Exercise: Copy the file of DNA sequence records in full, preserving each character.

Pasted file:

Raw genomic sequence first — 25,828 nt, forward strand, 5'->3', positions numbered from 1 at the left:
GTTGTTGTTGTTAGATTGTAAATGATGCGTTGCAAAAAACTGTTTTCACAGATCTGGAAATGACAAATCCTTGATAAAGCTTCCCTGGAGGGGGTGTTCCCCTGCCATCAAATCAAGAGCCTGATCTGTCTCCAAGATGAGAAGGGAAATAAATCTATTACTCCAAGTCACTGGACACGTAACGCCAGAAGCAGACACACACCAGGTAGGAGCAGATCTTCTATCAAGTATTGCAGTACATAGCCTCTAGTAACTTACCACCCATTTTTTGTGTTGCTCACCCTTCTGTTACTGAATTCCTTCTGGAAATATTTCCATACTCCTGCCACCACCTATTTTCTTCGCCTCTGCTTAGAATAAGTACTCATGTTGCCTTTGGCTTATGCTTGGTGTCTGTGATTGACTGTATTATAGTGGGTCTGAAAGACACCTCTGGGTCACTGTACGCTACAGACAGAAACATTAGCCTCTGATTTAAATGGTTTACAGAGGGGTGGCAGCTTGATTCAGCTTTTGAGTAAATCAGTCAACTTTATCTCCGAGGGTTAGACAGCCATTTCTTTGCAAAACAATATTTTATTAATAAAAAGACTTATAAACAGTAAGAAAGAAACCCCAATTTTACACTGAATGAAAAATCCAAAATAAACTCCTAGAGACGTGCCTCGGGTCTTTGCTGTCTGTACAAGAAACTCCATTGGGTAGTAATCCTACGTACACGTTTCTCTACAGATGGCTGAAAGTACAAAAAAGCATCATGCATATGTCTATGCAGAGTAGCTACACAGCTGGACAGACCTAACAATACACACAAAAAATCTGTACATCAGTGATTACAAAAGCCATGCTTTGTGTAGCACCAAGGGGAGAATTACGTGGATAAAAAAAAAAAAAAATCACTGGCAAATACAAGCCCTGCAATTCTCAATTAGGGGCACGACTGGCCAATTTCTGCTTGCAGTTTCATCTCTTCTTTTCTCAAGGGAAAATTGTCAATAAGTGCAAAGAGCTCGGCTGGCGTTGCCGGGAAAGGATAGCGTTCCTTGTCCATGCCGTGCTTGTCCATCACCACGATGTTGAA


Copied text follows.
Raw genomic sequence first — 25,828 nt, forward strand, 5'->3', positions numbered from 1 at the left:
GTTGTTGTTGTTAGATTGTAAATGATGCGTTGCAAAAAACTGTTTTCACAGATCTGGAAATGACAAATCCTTGATAAAGCTTCCCTGGAGGGGGTGTTCCCCTGCCATCAAATCAAGAGCCTGATCTGTCTCCAAGATGAGAAGGGAAATAAATCTATTACTCCAAGTCACTGGACACGTAACGCCAGAAGCAGACACACACCAGGTAGGAGCAGATCTTCTATCAAGTATTGCAGTACATAGCCTCTAGTAACTTACCACCCATTTTTTGTGTTGCTCACCCTTCTGTTACTGAATTCCTTCTGGAAATATTTCCATACTCCTGCCACCACCTATTTTCTTCGCCTCTGCTTAGAATAAGTACTCATGTTGCCTTTGGCTTATGCTTGGTGTCTGTGATTGACTGTATTATAGTGGGTCTGAAAGACACCTCTGGGTCACTGTACGCTACAGACAGAAACATTAGCCTCTGATTTAAATGGTTTACAGAGGGGTGGCAGCTTGATTCAGCTTTTGAGTAAATCAGTCAACTTTATCTCCGAGGGTTAGACAGCCATTTCTTTGCAAAACAATATTTTATTAATAAAAAGACTTATAAACAGTAAGAAAGAAACCCCAATTTTACACTGAATGAAAAATCCAAAATAAACTCCTAGAGACGTGCCTCGGGTCTTTGCTGTCTGTACAAGAAACTCCATTGGGTAGTAATCCTACGTACACGTTTCTCTACAGATGGCTGAAAGTACAAAAAAGCATCATGCATATGTCTATGCAGAGTAGCTACACAGCTGGACAGACCTAACAATACACACAAAAAATCTGTACATCAGTGATTACAAAAGCCATGCTTTGTGTAGCACCAAGGGGAGAATTACGTGGATAAAAAAAAAAAAAAATCACTGGCAAATACAAGCCCTGCAATTCTCAATTAGGGGCACGACTGGCCAATTTCTGCTTGCAGTTTCATCTCTTCTTTTCTCAAGGGAAAATTGTCAATAAGTGCAAAGAGCTCGGCTGGCGTTGCCGGGAAAGGATAGCGTTCCTTGTCCATGCCGTGCTTGTCCATCACCACGATGTTGAA